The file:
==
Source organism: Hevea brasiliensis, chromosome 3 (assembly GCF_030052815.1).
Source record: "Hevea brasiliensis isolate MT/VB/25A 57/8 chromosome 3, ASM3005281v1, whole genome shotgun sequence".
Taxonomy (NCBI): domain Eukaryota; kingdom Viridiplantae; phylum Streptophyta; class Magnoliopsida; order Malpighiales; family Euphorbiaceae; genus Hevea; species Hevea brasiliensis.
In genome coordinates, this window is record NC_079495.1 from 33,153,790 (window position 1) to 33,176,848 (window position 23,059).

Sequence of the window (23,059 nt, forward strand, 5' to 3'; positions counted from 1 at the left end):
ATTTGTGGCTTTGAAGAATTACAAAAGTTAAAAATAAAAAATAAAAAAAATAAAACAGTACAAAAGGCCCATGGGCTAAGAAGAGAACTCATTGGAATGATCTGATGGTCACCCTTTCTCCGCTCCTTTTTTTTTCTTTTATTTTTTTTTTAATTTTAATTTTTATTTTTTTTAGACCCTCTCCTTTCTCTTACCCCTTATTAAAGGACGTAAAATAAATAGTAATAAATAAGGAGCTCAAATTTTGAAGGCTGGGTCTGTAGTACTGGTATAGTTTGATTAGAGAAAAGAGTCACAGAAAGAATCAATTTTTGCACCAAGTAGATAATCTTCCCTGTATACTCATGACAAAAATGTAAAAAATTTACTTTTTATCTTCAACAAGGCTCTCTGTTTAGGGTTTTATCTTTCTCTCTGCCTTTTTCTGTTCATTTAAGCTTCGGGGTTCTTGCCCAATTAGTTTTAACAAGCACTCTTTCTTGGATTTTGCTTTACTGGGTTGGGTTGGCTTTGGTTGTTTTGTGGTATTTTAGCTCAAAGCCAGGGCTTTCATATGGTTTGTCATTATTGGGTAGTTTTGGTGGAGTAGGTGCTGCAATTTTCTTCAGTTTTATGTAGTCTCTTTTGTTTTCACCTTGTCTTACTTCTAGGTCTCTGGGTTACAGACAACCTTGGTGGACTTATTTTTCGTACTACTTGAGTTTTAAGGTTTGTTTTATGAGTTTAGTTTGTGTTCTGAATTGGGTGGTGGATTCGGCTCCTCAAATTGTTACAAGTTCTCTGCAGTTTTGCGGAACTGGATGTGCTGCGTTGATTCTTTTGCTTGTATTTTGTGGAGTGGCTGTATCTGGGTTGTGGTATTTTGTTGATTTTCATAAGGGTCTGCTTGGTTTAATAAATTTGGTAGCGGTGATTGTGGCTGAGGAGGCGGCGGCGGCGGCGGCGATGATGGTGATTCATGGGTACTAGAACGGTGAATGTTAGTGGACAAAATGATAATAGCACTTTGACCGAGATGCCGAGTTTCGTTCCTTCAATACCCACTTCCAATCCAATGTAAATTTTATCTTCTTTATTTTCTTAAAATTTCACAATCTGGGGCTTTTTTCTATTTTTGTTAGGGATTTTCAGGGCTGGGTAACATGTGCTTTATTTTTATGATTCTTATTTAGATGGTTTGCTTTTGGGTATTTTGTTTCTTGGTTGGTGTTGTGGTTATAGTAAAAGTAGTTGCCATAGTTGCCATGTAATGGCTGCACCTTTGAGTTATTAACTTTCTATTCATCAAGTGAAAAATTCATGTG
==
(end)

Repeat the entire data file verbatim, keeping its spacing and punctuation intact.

Source organism: Hevea brasiliensis, chromosome 3 (assembly GCF_030052815.1).
Source record: "Hevea brasiliensis isolate MT/VB/25A 57/8 chromosome 3, ASM3005281v1, whole genome shotgun sequence".
Taxonomy (NCBI): domain Eukaryota; kingdom Viridiplantae; phylum Streptophyta; class Magnoliopsida; order Malpighiales; family Euphorbiaceae; genus Hevea; species Hevea brasiliensis.
In genome coordinates, this window is record NC_079495.1 from 33,153,790 (window position 1) to 33,176,848 (window position 23,059).

Sequence of the window (23,059 nt, forward strand, 5' to 3'; positions counted from 1 at the left end):
ATTTGTGGCTTTGAAGAATTACAAAAGTTAAAAATAAAAAATAAAAAAAATAAAACAGTACAAAAGGCCCATGGGCTAAGAAGAGAACTCATTGGAATGATCTGATGGTCACCCTTTCTCCGCTCCTTTTTTTTTCTTTTATTTTTTTTTTAATTTTAATTTTTATTTTTTTTAGACCCTCTCCTTTCTCTTACCCCTTATTAAAGGACGTAAAATAAATAGTAATAAATAAGGAGCTCAAATTTTGAAGGCTGGGTCTGTAGTACTGGTATAGTTTGATTAGAGAAAAGAGTCACAGAAAGAATCAATTTTTGCACCAAGTAGATAATCTTCCCTGTATACTCATGACAAAAATGTAAAAAATTTACTTTTTATCTTCAACAAGGCTCTCTGTTTAGGGTTTTATCTTTCTCTCTGCCTTTTTCTGTTCATTTAAGCTTCGGGGTTCTTGCCCAATTAGTTTTAACAAGCACTCTTTCTTGGATTTTGCTTTACTGGGTTGGGTTGGCTTTGGTTGTTTTGTGGTATTTTAGCTCAAAGCCAGGGCTTTCATATGGTTTGTCATTATTGGGTAGTTTTGGTGGAGTAGGTGCTGCAATTTTCTTCAGTTTTATGTAGTCTCTTTTGTTTTCACCTTGTCTTACTTCTAGGTCTCTGGGTTACAGACAACCTTGGTGGACTTATTTTTCGTACTACTTGAGTTTTAAGGTTTGTTTTATGAGTTTAGTTTGTGTTCTGAATTGGGTGGTGGATTCGGCTCCTCAAATTGTTACAAGTTCTCTGCAGTTTTGCGGAACTGGATGTGCTGCGTTGATTCTTTTGCTTGTATTTTGTGGAGTGGCTGTATCTGGGTTGTGGTATTTTGTTGATTTTCATAAGGGTCTGCTTGGTTTAATAAATTTGGTAGCGGTGATTGTGGCTGAGGAGGCGGCGGCGGCGGCGGCGATGATGGTGATTCATGGGTACTAGAACGGTGAATGTTAGTGGACAAAATGATAATAGCACTTTGACCGAGATGCCGAGTTTCGTTCCTTCAATACCCACTTCCAATCCAATGTAAATTTTATCTTCTTTATTTTCTTAAAATTTCACAATCTGGGGCTTTTTTCTATTTTTGTTAGGGATTTTCAGGGCTGGGTAACATGTGCTTTATTTTTATGATTCTTATTTAGATGGTTTGCTTTTGGGTATTTTGTTTCTTGGTTGGTGTTGTGGTTATAGTAAAAGTAGTTGCCATAGTTGCCATGTAATGGCTGCACCTTTGAGTTATTAACTTTCTATTCATCAAGTGAAAAATTCATGTG